Doesn’t Paul teach us this throughout 1 Corinthians?
For example, Paul discusses how a Christian will be saved “through the fire” when Jesus comes again:
1 Corinthians 3:11-15-For no other foundation can anyone lay than that which is laid, which is Jesus Christ. 12 Now if anyone builds on this foundation with gold, silver, precious stones, wood, hay, straw, 13 each one’s work will become clear; for the Day will declare it, because it will be revealed by fire; and the fire will test each one’s work, of what sort it is. 14 If anyone’s work which he has built on it endures, he will receive a reward. 15 If anyone’s work is burned, he will suffer loss; but he himself will be saved, yet so as through fire.
Christians will “suffer loss” in this life, yet they will still be saved, “yet as through fire.”
Our sufferings are meant for a higher purpose.
Didn’t Paul make this point in 1 Corinthians 15?
When the Apostle wrote about people who were being “baptized for the dead,” he says:
1 Corinthians 15:29-Otherwise, what will they do who are baptized for the dead, if the dead do not rise at all? Why then are they baptized for the dead?
Notice the phrase “baptized for the dead.” The phrase “the dead” here actually is plural in number, so “the dead ones” is the more accurate translation. Furthermore, the passage itself identifies who “the dead ones” were: dead Christians!
Some of the Christians in Corinth had died for Christ, being martyred for being faithful to Him.
Now, some in Corinth were being baptized for some reason related to these dead Christians.
“We also note that while the two verses in the last category are ambiguous, the other usages, and the discussion as a whole, make it quite clear that Paul is not interested in all dead people, but in those who will benefit from being raised to glory. That is, his references to “the dead” have the righteous dead (i.e., dead who will be raised to glory) in mind. Paul is concerned with the resurrection of those “who have fallen asleep in Christ” (v. 18), those who “belong to” Christ and will be raised “when he comes” (v. 23). Those are the “all” who “will be made alive” (v. 22) that are his concern here. Paul is not concerned with the dead in general, but with the dead who will “bear the image of the heavenly man” (v. 49) and “inherit the kingdom of God” (v. 50), the ones who “will be raised imperishable” (v. 52). “The dead” Paul has in mind are those who will be “raised imperishable”; “raised in glory”; and “raised in power” (vv. 42-43). When he says that people are “baptized on account of the dead,” we may assume that he means that they are baptized on account of the righteous dead, those who will be raised in power and glory. This, then, is more specific than dead people in general, but it does not suggest something as specific as living or deceased apostles or specific loved ones who have recently passed away. We suggest that for believers to be baptized on account of the dead who will be raised in glory means that they have heard about these dead being raised up (to new life and glory) and that they want to be part of that group. 174 As Keener puts it, this may be Paul’s “roundabout way of saying ‘baptized so as to be able to participate in eternal life with Christians who have already died,’ hence baptized in the light of their own mortality as well.” 175”. (Roy E. Ciampa & Brian Risner, The First Letter to the Corinthians (The Pillar New Testament Commentary (PNTC), 783-784 (Kindle Edition); Grand Rapids, Michigan; William B. Eerdmans Publishing Company)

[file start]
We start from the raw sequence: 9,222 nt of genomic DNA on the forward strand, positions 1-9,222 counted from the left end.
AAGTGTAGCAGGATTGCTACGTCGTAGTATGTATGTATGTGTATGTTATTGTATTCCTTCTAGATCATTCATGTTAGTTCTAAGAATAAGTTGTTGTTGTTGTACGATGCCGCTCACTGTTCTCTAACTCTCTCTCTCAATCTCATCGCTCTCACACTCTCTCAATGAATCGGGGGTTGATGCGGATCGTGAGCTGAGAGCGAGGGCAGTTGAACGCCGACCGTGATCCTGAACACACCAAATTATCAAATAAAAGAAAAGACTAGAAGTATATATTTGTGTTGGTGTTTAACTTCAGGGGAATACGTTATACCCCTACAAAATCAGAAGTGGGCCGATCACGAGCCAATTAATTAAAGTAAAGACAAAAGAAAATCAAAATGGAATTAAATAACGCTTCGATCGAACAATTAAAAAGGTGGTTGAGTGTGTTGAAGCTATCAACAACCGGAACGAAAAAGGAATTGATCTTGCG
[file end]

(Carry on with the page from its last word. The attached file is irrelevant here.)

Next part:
God had taken the tragedy of the deaths of these people and brought good through it. There had been people in Corinth who had been saved so that they could look forward to being with their loved ones again in the hereafter!
Look at how God had allowed tragedy and brought amazing good through it.
Think about Paul’s mysterious “thorn in the flesh” that he writes about in his second Epistle to the Corinthians:
2 Corinthians 12:7-10-And lest I should be exalted above measure by the abundance of the revelations, a thorn in the flesh was given to me, a messenger of Satan to buffet me, lest I be exalted above measure. 8 Concerning this thing I pleaded with the Lord three times that it might depart from me. 9 And He said to me, “My grace is sufficient for you, for My strength is made perfect in weakness.” Therefore most gladly I will rather boast in my infirmities, that the power of Christ may rest upon me. 10 Therefore I take pleasure in infirmities, in reproaches, in needs, in persecutions, in distresses, for Christ’s sake. For when I am weak, then I am strong.
Paul learned that the hardships he faced through the “thorn in the flesh” (whatever THAT was) were allowed because God was going to strengthen him through them.
Learning that love “endures all things” helps us to see the troubles that we face in the present with a hopeful eye of the good that God will bring through those troubles. Sometimes we may not know what that good is that God will bring; but love helps us to know that God is still at work, and that He will indeed work all things together “for good to those who love God, to those who are the called according to His purpose” (Romans 8:28).
When you face the trials and afflictions of your life, know that God has a good purpose for allowing those trials to take place.
Love “endures all things.”
The grace of the Lord Jesus Christ, and the love of God, and the communion of the Holy Spirit, be with you all. Amen.